CINCINNATI — Punches flew. Blood dripped on the court. Two proud basketball programs saw their reputations stained in mere seconds last December, when Cincinnati and Xavier players lost their cool at the end of their game.
The moment would follow them everywhere for the next three months. The video was played countless times. The questions kept coming.
Finally, that’s changing. By reaching the round of 16 in the NCAA tournament together, the crosstown rivals have finally gotten beyond the brawl.
“It’s a good thing both teams are doing well now,” Xavier point guard Tu Holloway said on Tuesday.
Far better than anyone expected three months ago, when four players from each team were suspended for the melee at the end of Xavier’s 23-point win on its home court on Dec. 10. It became a national talking point and a turning point for both teams.
Both teams have gotten past the fallout and made it deep into tournament time. Cincinnati (26-10) plays Ohio State (29-7) in Boston on Thursday in a regional semifinal. Xavier (23-12) plays Baylor (29-7) in Atlanta on Friday.
The only time they think about the fight now is when it invariably comes up during interviews before NCAA tournament games. They don’t mind the question as much as the implication in some of them.
“After a win, they try to make it out as if we didn’t have that fight, we wouldn’t be where we are now, that the reason we’re playing so good is because of that,” Cincinnati power forward Yancy Gates said on Tuesday. “Where really, the reason we’re playing good is just that we’re playing good now, we figured it out. I think that’s what makes it so annoying.”
Fair or not, the fight became the lens through which the rest of their seasons would be viewed.
Xavier was 8-0 and ranked No. 8 when Holloway, guard Mark Lyons and forward Dez Wells were among those suspended, costing the Musketeers their top three scorers and knocking everything out of sorts. They lost five of their next six games and had a tough time regaining their confidence and chemistry.
Plus, they seemed to be affected by the national attention, losing the toughness that Holloway and Lyons had bragged about after the Cincinnati game.
For the first time in six years, the Musketeers failed to win at least a share of the Atlantic 10 regular-season title. When they got to the A-10 tournament, they knew they had to win some games to keep playing.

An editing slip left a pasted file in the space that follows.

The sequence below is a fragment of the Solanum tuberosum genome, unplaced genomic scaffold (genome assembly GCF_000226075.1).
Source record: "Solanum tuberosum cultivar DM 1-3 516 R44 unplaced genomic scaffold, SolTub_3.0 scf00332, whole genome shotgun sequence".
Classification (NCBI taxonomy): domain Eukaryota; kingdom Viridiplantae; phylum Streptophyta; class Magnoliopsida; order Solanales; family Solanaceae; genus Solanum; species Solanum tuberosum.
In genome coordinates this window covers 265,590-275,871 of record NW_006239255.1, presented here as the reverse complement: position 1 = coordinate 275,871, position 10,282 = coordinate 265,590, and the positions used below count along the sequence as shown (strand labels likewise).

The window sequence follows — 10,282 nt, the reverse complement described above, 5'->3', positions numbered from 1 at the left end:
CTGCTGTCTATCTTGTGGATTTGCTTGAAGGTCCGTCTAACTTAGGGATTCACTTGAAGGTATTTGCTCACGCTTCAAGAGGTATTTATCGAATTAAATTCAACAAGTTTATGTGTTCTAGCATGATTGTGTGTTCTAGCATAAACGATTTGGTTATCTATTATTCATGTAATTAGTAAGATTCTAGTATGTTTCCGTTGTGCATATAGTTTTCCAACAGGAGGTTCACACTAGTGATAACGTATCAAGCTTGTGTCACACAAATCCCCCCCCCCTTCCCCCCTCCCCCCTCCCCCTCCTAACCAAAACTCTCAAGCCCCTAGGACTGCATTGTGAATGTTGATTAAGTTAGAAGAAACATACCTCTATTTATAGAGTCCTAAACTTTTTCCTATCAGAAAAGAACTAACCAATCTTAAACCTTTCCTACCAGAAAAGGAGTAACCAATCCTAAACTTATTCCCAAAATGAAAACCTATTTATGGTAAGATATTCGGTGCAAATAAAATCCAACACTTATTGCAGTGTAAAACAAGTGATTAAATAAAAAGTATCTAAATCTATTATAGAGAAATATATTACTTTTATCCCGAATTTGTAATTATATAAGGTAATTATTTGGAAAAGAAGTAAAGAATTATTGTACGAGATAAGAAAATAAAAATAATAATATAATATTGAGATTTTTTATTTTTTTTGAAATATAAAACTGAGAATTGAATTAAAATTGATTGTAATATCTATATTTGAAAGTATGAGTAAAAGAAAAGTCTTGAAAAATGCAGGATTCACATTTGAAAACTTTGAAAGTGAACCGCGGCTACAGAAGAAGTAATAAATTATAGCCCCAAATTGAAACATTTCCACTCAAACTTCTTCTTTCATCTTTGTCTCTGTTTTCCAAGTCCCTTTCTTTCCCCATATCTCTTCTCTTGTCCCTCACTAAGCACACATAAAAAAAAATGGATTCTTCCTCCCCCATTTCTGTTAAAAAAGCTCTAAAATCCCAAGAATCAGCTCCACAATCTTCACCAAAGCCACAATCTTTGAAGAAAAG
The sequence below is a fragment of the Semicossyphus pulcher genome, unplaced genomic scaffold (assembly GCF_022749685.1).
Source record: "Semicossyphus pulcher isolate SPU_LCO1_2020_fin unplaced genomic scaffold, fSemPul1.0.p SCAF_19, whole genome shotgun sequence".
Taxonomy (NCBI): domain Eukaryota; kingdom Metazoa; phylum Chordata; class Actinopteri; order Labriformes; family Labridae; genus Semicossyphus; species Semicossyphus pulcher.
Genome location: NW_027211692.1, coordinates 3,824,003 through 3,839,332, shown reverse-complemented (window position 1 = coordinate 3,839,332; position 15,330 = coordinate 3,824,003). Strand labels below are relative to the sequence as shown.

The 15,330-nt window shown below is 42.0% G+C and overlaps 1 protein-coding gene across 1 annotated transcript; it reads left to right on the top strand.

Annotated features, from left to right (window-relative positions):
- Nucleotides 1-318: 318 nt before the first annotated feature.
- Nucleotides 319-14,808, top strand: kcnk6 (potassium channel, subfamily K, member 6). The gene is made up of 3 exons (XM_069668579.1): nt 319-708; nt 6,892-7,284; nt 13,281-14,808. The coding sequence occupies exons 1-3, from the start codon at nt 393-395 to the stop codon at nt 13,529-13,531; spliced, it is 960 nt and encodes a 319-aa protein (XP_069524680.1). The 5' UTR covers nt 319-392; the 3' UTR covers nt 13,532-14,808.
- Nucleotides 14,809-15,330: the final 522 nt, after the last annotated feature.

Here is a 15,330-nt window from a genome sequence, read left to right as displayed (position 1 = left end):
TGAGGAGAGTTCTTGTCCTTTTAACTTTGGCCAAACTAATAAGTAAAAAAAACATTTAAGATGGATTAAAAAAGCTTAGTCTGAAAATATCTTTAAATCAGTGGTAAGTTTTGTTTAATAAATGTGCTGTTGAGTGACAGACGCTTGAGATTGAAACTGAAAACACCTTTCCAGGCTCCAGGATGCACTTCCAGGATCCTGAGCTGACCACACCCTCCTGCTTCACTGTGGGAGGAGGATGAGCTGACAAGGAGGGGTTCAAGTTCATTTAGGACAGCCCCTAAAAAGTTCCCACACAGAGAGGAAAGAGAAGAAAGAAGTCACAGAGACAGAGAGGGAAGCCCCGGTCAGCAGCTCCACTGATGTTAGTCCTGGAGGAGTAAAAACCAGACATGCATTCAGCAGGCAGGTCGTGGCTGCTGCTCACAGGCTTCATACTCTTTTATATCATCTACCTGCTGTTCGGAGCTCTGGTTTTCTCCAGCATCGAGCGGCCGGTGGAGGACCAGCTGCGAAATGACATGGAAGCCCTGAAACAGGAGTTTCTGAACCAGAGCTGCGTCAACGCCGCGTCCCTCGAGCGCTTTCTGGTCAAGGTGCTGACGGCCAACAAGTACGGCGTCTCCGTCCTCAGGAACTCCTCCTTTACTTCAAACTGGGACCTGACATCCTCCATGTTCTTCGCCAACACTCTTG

Xavier reached the A-10 final in Atlantic City, then knocked off Notre Dame and Lehigh in the NCAA tournament to reach the round of 16 for the fourth time in five years.
They’re back in a familiar place, with their confidence restored.
“We played so free in Atlantic City because we knew we had so much against us,” Holloway said. “We knew if we lost our opening game, we’d be in the NIT. We play free with our backs against the wall. We just started clicking.”
By contrast, Cincinnati felt backed against a wall after the Dec. 10 loss, which left the Bearcats 8-3 and depleted on the front line. Gates and center Cheikh Mbodj received six-game suspensions, forcing coach Mick Cronin to turn to a four-guard offense.
Also, he stressed that the Bearcats had to become much tougher on defense. And, they had no margin for error left if they wanted to have a successful season.
“If we didn’t do it, we were dead in the water,” Cronin said on Tuesday. “We were in must-win games since Dec. 14 at Wright State.”
They won that one, starting a streak of 10 victories in their next 11 games. They reached the final of the Big East tournament, then beat Texas and Florida State in the NCAA tournament to reach the round of 16 for the first time since 2001.
The fight is viewed more as something the two teams have overcome instead of something that dragged them down.
“I think so,” Gates said. “I think other people think so now. They’re starting to see the type of guys we have. Now I think it’s just something that’s in the past.”
Xavier athletic director Mike Bobinski thinks that both teams showed a lot of resolve in getting past the fight and getting to the round of 16.
“You can’t allow adversity to throw you off your track,” Bobinski said in a phone interview. “I’m proud of our guys, proud of their guys. I think it says a lot about both programs and both places. They haven’t allowed that to be a defining or derailing moment.”